Former Missouri Poet Laureate Karen Craigo finds poetry in the personal

By Jill Grunenwald, Staff Writer | July 2021

From 2000-2004, I attended Bowling Green State University, where I received my Bachelor of Fine Arts in creative writing. During that time, I also interned for the literary journal Mid-American Review, which is when I first met poet Karen Craigo. For the past two years, Karen — author of the full-length poetry collections Passing Through Humansville and No More Milk, as well as the mini-collections Escaped Housewife Tries Hard to Blend In, Stone For an Eye and Someone Could Build Something Here — has served as Missouri’s poet laureate.

With her term ending June 30, 2021, Karen sat down with me and Perspectives on Reading to reflect on her time as poet laureate.

PoR: First, a question I’m sure many of our readers are interested in, as well as myself: What exactly is a poet laureate?

Karen Craigo: It’s a funny thing. Think of the Greeks with their laurel leaf crowns, offered to those who had reached the pinnacle of achievement in their field — the laureates. I’m hardly in the pinnacle of my field in Missouri—some of my favorite poets live here, and most have more than two books and three chapbooks, like me. What it really means is that I nominated myself for the position so that I could promote poetry throughout the state. It’s a working position more than it is an honorific title, and I am always happy to work for poetry. Poetry has the power to cultivate contemplation and peace and change our lives for the better. I’m all in for spreading that message, through readings, workshops, occasional poems and just sharing my enthusiasm for verse.

PoR: Can you tell me a little bit about your background? Education, writing, all of the awesome things you did prior to becoming Missouri’s poet laureate.

Karen Craigo: I started out as a journalist before going into teaching writing at the college level — and lately I’ve been a journalist again, first as editor of a small Missouri weekly newspaper and now as a freelance editor and writer. My story is not so captivating: I was born in the Appalachian part of Ohio (a fact possibly lost on the Missouri governor who appointed me to my post), and I’ve lived in Missouri for eight years. I got my undergrad degree at Morehead State University, my Master of Fine Arts at Bowling Green State University and I’ve really been bouncing around doing this and that since I came to the Show-Me State. Being poet laureate has been a fun part of that journey.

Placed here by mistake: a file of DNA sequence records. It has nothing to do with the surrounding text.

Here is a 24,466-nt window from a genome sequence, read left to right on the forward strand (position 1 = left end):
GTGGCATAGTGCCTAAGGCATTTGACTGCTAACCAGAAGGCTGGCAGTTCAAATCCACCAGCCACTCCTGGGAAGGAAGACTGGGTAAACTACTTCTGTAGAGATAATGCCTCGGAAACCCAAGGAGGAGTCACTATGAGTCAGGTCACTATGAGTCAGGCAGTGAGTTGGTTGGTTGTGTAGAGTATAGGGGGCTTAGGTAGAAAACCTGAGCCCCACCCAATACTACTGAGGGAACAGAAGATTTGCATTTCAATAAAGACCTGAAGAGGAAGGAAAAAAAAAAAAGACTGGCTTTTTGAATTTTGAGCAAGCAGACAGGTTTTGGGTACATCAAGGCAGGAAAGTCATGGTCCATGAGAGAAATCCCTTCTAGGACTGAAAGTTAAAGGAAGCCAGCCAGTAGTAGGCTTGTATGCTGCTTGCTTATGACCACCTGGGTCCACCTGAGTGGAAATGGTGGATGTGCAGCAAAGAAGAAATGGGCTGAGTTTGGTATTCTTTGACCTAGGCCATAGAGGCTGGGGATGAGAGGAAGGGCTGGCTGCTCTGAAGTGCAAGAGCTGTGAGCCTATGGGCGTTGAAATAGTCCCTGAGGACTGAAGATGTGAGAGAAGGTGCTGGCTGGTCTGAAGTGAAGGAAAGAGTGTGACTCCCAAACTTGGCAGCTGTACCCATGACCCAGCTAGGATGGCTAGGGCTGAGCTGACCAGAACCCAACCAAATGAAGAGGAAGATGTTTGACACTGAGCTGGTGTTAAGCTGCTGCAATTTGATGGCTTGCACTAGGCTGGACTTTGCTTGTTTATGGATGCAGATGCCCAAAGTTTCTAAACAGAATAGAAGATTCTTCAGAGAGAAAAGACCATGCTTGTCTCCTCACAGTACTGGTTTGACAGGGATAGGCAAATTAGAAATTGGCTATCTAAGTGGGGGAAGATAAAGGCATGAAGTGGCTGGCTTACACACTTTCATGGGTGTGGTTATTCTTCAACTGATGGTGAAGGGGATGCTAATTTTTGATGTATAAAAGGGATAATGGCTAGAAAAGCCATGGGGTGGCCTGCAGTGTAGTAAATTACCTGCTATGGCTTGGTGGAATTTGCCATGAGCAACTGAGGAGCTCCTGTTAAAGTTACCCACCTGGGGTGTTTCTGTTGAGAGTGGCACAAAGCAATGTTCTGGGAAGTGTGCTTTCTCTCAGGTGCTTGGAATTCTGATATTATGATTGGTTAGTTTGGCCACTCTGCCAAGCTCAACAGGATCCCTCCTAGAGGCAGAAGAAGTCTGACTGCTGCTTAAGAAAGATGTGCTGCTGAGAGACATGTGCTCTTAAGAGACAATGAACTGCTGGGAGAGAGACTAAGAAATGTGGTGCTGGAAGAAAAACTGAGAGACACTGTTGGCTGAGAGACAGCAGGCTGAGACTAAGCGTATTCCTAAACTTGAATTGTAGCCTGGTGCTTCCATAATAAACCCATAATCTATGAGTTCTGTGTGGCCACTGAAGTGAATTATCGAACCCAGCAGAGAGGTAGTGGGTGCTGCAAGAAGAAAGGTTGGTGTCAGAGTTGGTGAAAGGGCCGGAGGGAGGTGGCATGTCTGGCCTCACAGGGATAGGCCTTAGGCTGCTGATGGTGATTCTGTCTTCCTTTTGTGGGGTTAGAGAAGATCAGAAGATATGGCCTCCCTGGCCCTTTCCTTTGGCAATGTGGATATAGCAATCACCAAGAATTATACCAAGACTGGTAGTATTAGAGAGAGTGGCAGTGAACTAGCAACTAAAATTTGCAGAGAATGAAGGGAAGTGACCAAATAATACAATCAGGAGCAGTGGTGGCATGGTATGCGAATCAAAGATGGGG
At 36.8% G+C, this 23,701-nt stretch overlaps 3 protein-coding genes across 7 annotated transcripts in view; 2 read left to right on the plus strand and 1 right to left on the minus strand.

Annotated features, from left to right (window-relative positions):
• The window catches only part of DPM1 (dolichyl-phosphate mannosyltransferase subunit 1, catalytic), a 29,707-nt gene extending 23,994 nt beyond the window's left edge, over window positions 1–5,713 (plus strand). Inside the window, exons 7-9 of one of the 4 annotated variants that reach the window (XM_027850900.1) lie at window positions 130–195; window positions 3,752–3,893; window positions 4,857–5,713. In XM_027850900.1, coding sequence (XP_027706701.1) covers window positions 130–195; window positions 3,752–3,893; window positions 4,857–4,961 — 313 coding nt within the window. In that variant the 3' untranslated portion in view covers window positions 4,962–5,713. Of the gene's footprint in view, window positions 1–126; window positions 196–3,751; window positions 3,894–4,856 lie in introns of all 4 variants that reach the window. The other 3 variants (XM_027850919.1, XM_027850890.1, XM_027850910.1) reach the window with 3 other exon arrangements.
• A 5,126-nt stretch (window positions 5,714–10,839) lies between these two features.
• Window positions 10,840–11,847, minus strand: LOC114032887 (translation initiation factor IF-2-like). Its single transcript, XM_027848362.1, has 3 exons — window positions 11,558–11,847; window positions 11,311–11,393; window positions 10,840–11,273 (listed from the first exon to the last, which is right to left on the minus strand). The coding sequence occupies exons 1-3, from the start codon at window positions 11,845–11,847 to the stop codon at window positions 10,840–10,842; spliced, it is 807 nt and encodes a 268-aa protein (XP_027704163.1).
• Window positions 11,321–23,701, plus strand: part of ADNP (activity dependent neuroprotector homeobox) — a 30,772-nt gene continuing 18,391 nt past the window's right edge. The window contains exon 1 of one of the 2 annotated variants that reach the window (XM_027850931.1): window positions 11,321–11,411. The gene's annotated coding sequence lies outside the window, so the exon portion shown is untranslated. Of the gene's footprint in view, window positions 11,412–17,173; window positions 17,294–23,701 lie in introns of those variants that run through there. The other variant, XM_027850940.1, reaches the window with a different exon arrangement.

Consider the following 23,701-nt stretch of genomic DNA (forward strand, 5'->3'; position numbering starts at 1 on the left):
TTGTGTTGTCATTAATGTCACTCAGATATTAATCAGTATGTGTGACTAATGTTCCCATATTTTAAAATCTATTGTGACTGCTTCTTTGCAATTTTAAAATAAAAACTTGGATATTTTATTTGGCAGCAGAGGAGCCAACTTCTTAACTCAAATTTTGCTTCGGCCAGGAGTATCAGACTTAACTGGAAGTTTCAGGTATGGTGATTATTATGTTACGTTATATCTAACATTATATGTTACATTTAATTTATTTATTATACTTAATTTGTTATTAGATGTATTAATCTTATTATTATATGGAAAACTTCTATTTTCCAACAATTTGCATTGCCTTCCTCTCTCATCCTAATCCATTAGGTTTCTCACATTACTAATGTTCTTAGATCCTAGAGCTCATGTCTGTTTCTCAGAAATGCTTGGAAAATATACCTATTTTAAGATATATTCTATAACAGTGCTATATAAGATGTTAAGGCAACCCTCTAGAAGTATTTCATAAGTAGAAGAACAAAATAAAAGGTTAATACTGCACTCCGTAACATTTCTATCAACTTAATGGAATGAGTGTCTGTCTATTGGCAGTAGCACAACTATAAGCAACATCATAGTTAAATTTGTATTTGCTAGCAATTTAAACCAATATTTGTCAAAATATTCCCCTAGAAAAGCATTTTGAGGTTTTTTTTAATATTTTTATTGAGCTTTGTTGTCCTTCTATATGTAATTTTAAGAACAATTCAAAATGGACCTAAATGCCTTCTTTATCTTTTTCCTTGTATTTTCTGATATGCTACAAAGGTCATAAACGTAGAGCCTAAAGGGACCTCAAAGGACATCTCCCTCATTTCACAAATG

PoR: How did you first start writing poetry?

Karen Craigo: I’ve always enjoyed playing with words and stories and sounds. I think it might date back to that very first childish experimentation with language. I grew up on Dr. Seuss, and that playful approach to language made a big impression on me. You wouldn’t call anything I wrote “poetry” until the second day of my first poetry workshop in college. The first day, I turned in a truly godawful poem about rainbows, and my soon-to-be mentor, the late Michelle Boisseau, read it and very quickly had me giggling about how over-the-top it was. I turned in something much better for my second class, and I’ve been trying to top myself with every attempt since.

PoR: You are Missouri’s fifth poet laureate, so it’s still a relatively new program. For you, what are your feelings about being able to represent the state in this way?

Karen Craigo: I’m also Missouri’s COVID-19 poet laureate, so can I be honest with you? It’s been a bit of a bummer. The coronavirus forced me to perform most of my role online, and I missed so much of the warmth and fun of in-person visits to schools and other places around the state. I have a whole untouched travel budget, in fact! I really loved Zooming with readers and writers, though, and I’ve used my time to quietly put together an anthology of Missouri poets, so I’ve accomplished a lot. It’s tough to leave the position, though, since I didn’t really get a full taste of it.